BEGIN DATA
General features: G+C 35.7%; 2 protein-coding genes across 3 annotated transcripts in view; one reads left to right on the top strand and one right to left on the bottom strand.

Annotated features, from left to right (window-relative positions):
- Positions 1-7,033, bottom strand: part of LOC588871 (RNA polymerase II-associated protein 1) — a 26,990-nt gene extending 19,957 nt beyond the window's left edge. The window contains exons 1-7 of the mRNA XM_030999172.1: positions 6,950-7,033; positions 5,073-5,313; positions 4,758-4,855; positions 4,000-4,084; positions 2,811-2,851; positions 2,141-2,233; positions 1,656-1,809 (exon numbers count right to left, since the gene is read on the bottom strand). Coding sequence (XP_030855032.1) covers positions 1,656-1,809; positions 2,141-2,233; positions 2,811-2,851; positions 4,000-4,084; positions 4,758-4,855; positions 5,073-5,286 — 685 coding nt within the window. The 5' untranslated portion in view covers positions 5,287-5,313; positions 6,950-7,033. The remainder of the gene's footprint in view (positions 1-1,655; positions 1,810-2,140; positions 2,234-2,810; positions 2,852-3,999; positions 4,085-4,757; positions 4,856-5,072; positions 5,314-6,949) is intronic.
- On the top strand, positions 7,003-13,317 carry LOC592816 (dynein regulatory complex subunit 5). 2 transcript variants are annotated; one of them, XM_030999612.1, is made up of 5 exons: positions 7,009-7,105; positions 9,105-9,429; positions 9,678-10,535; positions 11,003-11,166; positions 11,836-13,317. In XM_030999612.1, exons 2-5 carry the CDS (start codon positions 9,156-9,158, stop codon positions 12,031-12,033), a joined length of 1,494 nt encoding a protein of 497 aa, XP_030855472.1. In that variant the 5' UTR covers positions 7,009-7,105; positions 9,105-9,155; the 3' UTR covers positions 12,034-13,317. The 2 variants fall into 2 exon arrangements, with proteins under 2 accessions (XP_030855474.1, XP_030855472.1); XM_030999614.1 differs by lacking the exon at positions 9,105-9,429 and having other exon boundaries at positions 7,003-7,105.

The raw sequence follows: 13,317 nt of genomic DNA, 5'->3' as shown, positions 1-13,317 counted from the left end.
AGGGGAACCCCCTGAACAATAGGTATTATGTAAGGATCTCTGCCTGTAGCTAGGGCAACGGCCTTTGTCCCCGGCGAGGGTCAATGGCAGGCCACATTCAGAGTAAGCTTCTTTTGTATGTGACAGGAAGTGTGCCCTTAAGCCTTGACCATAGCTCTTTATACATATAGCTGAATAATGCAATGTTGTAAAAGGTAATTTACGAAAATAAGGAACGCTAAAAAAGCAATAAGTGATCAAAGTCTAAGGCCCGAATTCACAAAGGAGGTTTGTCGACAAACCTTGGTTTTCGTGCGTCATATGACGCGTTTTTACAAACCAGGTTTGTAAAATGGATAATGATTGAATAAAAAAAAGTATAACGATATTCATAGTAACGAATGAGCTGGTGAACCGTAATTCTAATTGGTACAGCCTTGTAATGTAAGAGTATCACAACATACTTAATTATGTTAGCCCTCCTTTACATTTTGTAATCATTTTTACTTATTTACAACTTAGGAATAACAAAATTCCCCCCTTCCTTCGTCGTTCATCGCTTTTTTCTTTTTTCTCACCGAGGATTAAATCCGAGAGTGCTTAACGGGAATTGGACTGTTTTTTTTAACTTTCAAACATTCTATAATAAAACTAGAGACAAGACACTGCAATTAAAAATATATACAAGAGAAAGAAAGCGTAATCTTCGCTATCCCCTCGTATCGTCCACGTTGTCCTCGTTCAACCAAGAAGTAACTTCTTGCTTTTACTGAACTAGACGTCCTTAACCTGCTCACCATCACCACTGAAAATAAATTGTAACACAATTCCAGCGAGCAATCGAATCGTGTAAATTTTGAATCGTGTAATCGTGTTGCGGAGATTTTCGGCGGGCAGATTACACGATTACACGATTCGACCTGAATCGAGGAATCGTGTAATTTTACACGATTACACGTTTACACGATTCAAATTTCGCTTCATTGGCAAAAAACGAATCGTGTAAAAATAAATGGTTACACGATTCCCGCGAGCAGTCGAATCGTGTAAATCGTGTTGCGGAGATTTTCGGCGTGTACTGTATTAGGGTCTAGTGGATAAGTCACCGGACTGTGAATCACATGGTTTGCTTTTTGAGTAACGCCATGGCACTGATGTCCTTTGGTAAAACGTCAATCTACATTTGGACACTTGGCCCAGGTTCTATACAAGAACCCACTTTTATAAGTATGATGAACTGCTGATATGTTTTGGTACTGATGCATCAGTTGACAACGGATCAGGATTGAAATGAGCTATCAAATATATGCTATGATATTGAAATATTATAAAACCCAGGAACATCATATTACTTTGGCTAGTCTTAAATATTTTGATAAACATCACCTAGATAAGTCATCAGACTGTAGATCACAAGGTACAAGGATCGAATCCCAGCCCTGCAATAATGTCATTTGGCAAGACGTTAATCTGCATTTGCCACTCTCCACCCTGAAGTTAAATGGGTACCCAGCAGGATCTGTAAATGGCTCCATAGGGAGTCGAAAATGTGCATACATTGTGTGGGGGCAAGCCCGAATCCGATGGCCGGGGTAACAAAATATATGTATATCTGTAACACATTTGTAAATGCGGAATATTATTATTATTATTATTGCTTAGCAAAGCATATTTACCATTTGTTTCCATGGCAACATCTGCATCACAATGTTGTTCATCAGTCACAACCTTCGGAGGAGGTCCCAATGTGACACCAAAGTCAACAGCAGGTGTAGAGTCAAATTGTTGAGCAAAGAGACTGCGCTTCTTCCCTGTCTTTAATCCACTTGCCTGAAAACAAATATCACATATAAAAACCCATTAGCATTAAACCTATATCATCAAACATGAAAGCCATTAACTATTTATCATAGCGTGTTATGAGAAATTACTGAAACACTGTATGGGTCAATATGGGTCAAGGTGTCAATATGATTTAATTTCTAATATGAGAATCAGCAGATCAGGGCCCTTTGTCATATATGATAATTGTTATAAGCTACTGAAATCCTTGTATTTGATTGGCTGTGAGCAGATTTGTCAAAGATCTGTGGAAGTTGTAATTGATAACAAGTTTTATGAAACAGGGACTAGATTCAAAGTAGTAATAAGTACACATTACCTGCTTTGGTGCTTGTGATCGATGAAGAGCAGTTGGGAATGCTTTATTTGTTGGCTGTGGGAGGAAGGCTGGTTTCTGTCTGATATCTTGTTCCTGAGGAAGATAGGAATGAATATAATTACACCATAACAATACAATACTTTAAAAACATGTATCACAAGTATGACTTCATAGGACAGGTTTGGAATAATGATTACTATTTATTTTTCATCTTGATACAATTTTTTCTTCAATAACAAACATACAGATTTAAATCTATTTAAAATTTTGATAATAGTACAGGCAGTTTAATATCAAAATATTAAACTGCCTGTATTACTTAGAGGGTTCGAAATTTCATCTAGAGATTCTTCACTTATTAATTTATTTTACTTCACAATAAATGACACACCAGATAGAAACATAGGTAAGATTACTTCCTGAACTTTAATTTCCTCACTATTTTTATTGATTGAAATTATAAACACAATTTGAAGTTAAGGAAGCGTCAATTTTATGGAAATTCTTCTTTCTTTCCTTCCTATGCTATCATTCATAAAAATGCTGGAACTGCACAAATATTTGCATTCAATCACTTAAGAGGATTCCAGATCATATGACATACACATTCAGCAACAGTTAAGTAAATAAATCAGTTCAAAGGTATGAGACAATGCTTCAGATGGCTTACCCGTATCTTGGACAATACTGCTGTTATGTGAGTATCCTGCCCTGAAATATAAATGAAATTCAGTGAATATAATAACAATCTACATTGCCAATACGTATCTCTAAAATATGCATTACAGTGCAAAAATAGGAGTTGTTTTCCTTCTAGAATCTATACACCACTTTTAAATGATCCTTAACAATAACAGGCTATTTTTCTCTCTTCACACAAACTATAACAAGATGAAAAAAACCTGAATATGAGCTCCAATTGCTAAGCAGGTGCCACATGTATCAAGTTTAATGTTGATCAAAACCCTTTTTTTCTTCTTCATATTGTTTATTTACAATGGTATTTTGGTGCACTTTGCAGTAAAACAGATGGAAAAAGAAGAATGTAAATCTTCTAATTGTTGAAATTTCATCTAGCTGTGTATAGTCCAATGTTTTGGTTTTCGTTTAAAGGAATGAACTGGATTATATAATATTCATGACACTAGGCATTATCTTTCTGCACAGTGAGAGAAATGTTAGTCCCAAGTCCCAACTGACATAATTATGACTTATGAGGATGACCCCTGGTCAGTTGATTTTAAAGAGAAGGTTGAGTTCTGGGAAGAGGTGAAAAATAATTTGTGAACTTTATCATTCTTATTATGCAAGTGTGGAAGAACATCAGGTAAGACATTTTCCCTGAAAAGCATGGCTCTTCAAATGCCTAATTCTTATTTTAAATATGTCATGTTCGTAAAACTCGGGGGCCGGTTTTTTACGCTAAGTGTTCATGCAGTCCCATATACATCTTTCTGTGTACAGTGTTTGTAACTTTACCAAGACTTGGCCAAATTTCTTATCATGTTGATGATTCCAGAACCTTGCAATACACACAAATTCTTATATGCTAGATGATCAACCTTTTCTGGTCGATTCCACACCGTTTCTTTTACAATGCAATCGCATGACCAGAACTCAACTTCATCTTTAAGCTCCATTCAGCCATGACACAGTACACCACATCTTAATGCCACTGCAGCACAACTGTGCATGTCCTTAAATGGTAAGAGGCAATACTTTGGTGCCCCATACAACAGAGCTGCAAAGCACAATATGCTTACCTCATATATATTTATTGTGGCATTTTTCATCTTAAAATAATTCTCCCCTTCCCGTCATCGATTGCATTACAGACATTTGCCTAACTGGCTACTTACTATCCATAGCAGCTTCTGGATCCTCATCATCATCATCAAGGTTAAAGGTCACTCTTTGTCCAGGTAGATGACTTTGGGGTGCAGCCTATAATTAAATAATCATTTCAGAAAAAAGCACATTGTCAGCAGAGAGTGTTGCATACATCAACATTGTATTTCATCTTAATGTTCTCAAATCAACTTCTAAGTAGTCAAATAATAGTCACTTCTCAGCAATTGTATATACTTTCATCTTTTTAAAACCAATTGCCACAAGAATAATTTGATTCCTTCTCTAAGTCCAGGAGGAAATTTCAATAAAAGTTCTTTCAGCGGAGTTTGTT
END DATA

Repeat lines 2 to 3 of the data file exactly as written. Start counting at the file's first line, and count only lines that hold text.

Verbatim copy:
Annotated features, from left to right (window-relative positions):
- Positions 1-7,033, bottom strand: part of LOC588871 (RNA polymerase II-associated protein 1) — a 26,990-nt gene extending 19,957 nt beyond the window's left edge. The window contains exons 1-7 of the mRNA XM_030999172.1: positions 6,950-7,033; positions 5,073-5,313; positions 4,758-4,855; positions 4,000-4,084; positions 2,811-2,851; positions 2,141-2,233; positions 1,656-1,809 (exon numbers count right to left, since the gene is read on the bottom strand). Coding sequence (XP_030855032.1) covers positions 1,656-1,809; positions 2,141-2,233; positions 2,811-2,851; positions 4,000-4,084; positions 4,758-4,855; positions 5,073-5,286 — 685 coding nt within the window. The 5' untranslated portion in view covers positions 5,287-5,313; positions 6,950-7,033. The remainder of the gene's footprint in view (positions 1-1,655; positions 1,810-2,140; positions 2,234-2,810; positions 2,852-3,999; positions 4,085-4,757; positions 4,856-5,072; positions 5,314-6,949) is intronic.